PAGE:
Open University

They Shoot Talking Points, Don't They?


by Eric Rauchway
I'd like to root for Steven Pinker in the Pinker/Lakoff quarrel, if only because Steve's a fellow Open U faculty member. (Go, Virtual Dons!) But then he trotted out this point:

Whose Freedom? shows no trace of the empirical lessons of the past three decades, such as the economic and humanitarian disaster of massively planned economies, or the impending failure of social insurance programs that ignore demographic arithmetic.

Arithmetical scrupulosity limited only to social insurance programs deserves our skepticism, for reasons often attested but which Brad Setser puts nicely in his item, "Why is 2045 more important than 2007?":

True, projections show a deficit of something like 1.5% of US GDP in Social Security starting around 2045....

However, I don't get why a 1.5% of GDP deficit after 2045 is a bigger problem than the current 3.5% of GDP gap ... between the revenues of the government (excluding social security) and its current spending (excluding social security). The current on-budget deficit came even with more revenues from the tax on corporate profits than at any time since the 1970s....

Deficits in the non-Social Security part of the government now, usually financed by borrowing from the central banks of non-democratic countries v. smaller deficits in Social Security after 2045. Which is the bigger problem?...

And I haven't even mentioned that Social Security strikes me as the best--indeed virtually the only--insurance most Americans have against the risk that unexpected volatility in their pre-retirement wages will lead to large falls in their retirement income. Political realists who favor free trade really should support more--not less--Social Security....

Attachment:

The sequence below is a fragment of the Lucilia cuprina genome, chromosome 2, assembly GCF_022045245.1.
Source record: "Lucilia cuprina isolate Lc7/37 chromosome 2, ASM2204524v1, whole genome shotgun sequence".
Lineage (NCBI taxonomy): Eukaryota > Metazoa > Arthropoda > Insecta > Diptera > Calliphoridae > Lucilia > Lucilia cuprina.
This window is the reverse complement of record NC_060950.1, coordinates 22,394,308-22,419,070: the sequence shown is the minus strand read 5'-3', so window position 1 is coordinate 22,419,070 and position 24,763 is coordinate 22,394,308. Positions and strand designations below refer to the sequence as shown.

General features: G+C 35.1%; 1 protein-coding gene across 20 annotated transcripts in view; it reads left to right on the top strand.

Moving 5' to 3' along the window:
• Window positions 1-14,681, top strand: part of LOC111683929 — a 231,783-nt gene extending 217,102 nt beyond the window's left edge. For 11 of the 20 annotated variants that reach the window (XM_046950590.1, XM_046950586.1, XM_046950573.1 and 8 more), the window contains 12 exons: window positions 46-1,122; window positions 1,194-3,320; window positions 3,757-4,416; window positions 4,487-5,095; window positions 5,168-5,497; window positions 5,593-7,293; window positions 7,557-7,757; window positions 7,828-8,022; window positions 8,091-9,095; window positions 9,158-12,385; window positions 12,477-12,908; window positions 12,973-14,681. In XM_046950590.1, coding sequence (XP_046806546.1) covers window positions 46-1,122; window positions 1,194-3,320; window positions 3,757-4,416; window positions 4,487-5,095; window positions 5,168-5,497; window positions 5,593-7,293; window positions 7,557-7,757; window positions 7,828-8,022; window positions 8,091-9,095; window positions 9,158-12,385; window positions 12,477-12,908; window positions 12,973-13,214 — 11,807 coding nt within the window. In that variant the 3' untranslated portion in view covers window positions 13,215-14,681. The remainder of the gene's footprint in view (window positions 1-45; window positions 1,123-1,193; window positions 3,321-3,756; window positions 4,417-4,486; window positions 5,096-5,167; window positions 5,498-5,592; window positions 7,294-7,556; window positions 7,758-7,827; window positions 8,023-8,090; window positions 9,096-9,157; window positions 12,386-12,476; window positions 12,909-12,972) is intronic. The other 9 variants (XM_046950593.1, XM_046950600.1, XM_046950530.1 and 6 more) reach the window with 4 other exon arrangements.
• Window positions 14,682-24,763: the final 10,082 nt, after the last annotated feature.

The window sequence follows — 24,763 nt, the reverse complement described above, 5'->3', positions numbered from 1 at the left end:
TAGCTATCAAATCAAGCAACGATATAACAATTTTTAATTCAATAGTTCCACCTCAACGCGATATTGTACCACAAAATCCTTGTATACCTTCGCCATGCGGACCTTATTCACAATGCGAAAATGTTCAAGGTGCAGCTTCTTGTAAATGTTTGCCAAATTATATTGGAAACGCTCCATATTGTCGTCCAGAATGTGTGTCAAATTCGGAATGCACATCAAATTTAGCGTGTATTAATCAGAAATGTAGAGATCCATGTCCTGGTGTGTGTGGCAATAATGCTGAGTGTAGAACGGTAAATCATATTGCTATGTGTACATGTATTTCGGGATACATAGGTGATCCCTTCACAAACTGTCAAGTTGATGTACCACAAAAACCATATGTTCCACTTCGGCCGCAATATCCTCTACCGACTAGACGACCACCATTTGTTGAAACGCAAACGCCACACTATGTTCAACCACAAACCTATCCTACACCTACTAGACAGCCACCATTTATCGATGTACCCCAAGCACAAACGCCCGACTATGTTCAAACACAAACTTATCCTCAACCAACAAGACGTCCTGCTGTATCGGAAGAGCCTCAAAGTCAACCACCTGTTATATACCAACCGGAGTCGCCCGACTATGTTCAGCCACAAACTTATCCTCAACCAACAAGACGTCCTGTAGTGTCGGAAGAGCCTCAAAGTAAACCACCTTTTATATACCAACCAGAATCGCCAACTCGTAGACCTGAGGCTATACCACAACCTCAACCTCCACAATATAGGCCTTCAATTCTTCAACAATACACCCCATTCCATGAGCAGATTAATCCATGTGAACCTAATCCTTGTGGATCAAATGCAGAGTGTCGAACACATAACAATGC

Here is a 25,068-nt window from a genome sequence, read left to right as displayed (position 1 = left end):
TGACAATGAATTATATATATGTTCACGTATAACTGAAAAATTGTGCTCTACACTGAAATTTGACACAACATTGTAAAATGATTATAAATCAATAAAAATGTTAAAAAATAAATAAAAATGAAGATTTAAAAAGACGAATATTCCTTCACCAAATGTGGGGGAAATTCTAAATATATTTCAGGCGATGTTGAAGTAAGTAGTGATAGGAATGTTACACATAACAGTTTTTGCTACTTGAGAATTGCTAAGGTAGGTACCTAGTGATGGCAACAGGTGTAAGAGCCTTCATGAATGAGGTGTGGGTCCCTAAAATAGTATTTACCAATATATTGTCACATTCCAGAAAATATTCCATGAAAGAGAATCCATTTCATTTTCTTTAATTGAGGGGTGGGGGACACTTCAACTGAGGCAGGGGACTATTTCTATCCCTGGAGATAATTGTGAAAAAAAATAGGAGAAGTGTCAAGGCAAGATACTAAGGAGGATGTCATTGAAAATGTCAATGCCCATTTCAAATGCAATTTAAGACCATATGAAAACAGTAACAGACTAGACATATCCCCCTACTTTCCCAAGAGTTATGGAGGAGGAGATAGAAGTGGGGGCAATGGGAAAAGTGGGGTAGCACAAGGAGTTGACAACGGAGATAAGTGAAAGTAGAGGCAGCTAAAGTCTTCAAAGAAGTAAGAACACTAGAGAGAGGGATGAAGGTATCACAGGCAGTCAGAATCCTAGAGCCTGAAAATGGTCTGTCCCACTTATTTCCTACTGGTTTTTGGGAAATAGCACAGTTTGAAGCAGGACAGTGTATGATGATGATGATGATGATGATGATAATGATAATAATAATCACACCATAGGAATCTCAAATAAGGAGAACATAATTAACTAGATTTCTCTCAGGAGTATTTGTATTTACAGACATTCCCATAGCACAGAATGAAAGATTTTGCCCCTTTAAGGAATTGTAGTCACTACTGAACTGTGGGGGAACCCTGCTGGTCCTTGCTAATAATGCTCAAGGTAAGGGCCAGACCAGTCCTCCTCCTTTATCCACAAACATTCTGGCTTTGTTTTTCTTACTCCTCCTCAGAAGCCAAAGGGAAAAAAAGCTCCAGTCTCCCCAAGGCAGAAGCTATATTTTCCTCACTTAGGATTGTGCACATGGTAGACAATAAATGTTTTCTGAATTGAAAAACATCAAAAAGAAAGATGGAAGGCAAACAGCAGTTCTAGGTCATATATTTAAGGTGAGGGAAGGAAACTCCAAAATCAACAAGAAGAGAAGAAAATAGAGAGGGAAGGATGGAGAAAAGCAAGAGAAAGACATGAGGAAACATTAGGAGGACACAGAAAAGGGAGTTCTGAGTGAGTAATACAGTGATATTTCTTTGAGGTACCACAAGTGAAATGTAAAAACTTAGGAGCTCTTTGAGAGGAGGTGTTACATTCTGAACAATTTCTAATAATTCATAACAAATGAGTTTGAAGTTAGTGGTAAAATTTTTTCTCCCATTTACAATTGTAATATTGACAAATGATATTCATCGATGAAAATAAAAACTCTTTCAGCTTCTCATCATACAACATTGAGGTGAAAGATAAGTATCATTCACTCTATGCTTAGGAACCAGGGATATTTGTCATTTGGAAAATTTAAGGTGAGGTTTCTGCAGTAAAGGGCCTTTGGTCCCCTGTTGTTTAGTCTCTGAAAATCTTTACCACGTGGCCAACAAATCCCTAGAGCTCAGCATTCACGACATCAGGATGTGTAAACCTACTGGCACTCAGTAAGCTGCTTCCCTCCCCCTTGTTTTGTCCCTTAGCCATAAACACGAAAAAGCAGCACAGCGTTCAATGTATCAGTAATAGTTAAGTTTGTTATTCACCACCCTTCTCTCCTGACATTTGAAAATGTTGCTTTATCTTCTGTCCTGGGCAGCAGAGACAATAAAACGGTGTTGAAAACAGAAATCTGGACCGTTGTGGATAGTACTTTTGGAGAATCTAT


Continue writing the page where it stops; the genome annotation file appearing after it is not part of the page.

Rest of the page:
One could go further, as Brad DeLong has several times done, arguing that

If Social Security and Medicare were strictly demographic problems--that is, more retirees living longer--neither one would be a huge problem. You can pick your own preferred solution, but even in the worst case some modest combination of benefit cuts and revenue increases phased in over a period of decades would solve everything. The real problem isn't Social Security or Medicare per se, it's healthcare costs in general. That's the problem that needs to be solved, not healthcare for old people alone.

Now, as far as "massively planned political economies" go, if George Lakoff really supports those, he's on his own....

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